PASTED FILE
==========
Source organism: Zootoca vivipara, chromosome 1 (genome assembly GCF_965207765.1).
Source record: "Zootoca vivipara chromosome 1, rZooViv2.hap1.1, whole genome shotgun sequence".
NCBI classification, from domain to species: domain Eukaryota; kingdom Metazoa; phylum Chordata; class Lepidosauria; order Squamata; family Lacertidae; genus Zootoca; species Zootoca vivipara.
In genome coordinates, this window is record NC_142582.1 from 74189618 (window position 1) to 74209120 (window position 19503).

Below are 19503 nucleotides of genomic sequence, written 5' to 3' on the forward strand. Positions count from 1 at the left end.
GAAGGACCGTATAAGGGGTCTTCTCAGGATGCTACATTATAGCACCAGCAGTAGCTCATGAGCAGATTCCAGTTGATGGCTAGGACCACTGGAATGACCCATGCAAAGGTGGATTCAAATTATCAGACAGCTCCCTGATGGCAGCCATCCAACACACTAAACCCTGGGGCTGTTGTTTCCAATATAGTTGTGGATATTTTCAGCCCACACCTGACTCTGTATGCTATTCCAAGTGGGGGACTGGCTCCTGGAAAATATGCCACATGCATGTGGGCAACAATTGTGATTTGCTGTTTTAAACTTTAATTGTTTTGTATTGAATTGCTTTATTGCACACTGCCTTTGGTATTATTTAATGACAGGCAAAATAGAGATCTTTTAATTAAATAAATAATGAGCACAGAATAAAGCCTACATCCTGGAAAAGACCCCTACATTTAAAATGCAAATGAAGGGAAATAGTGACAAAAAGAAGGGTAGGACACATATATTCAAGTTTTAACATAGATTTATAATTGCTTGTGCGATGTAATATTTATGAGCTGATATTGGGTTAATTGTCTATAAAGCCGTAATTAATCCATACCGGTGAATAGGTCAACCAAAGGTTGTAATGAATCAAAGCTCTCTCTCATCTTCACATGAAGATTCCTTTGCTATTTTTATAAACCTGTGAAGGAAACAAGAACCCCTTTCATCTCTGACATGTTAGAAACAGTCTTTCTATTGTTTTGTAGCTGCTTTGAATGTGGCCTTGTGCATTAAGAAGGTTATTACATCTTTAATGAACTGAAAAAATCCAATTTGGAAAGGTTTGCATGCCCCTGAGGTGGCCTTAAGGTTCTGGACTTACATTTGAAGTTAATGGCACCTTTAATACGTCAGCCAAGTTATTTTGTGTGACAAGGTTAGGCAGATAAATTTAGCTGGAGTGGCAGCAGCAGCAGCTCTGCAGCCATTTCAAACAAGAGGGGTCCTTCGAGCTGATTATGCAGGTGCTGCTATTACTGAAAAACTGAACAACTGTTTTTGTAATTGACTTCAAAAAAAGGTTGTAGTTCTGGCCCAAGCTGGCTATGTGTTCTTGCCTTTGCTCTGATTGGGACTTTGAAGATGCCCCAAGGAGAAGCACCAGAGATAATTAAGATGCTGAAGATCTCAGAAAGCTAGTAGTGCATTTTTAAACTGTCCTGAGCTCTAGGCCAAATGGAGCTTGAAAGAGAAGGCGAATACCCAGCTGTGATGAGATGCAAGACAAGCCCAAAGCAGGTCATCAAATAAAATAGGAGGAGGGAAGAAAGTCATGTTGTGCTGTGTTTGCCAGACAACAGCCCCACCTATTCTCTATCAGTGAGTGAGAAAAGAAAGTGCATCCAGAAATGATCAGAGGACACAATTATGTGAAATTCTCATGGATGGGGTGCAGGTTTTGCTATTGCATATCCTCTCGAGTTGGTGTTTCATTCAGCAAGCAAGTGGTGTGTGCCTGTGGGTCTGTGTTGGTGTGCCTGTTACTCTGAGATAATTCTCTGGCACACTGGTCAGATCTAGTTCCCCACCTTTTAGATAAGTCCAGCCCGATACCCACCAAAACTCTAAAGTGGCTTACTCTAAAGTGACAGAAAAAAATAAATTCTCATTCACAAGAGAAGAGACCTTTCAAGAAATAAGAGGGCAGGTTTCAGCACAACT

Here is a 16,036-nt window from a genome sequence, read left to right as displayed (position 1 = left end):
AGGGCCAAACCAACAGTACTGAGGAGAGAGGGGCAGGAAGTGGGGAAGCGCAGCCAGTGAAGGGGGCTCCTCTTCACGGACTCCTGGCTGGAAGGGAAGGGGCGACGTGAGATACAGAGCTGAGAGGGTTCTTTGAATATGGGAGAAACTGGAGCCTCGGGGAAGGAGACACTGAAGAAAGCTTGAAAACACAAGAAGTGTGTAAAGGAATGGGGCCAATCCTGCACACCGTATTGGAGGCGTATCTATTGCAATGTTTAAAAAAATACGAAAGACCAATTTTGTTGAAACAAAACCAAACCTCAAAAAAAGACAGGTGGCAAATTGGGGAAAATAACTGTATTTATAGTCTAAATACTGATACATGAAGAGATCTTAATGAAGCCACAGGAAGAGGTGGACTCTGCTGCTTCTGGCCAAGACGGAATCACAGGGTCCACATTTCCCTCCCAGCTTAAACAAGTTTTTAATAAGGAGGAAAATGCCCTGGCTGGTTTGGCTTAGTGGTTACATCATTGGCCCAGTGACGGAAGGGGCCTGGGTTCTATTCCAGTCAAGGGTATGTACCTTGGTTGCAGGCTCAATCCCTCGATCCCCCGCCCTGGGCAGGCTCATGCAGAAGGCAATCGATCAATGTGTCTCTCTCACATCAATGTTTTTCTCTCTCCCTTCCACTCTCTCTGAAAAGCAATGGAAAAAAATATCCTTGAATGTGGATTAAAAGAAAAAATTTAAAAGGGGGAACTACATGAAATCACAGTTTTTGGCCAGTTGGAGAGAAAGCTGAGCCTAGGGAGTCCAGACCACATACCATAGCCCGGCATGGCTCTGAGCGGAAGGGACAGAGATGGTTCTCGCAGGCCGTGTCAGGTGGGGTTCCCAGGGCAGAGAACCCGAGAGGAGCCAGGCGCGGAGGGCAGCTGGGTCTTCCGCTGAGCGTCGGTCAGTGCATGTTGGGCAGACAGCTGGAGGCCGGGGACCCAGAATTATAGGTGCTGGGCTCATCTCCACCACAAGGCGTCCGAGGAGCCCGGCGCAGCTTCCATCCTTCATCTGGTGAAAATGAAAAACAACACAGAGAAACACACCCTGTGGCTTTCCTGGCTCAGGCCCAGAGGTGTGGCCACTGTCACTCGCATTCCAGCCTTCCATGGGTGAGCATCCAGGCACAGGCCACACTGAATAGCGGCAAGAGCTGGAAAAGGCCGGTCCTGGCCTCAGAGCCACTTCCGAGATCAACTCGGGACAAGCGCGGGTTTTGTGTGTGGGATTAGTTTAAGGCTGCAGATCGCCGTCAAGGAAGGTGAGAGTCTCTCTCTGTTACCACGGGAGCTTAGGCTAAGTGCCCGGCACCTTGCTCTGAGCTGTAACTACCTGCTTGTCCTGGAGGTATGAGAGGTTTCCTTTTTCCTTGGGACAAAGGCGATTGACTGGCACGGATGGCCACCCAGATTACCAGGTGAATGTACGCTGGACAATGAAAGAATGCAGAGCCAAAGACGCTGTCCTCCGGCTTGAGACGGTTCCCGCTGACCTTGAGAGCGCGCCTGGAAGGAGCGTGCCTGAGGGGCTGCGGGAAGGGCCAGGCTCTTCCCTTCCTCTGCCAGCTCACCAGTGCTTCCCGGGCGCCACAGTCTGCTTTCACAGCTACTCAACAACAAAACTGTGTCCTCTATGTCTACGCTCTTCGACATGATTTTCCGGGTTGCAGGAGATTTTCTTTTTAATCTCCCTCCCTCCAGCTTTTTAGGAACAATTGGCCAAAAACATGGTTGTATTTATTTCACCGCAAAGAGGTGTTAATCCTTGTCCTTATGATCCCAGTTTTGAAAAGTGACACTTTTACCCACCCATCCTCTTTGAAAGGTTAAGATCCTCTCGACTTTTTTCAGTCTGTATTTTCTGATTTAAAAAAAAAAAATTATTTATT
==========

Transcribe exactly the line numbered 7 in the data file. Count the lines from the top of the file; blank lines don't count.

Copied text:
Here is a 16,036-nt window from a genome sequence, read left to right as displayed (position 1 = left end):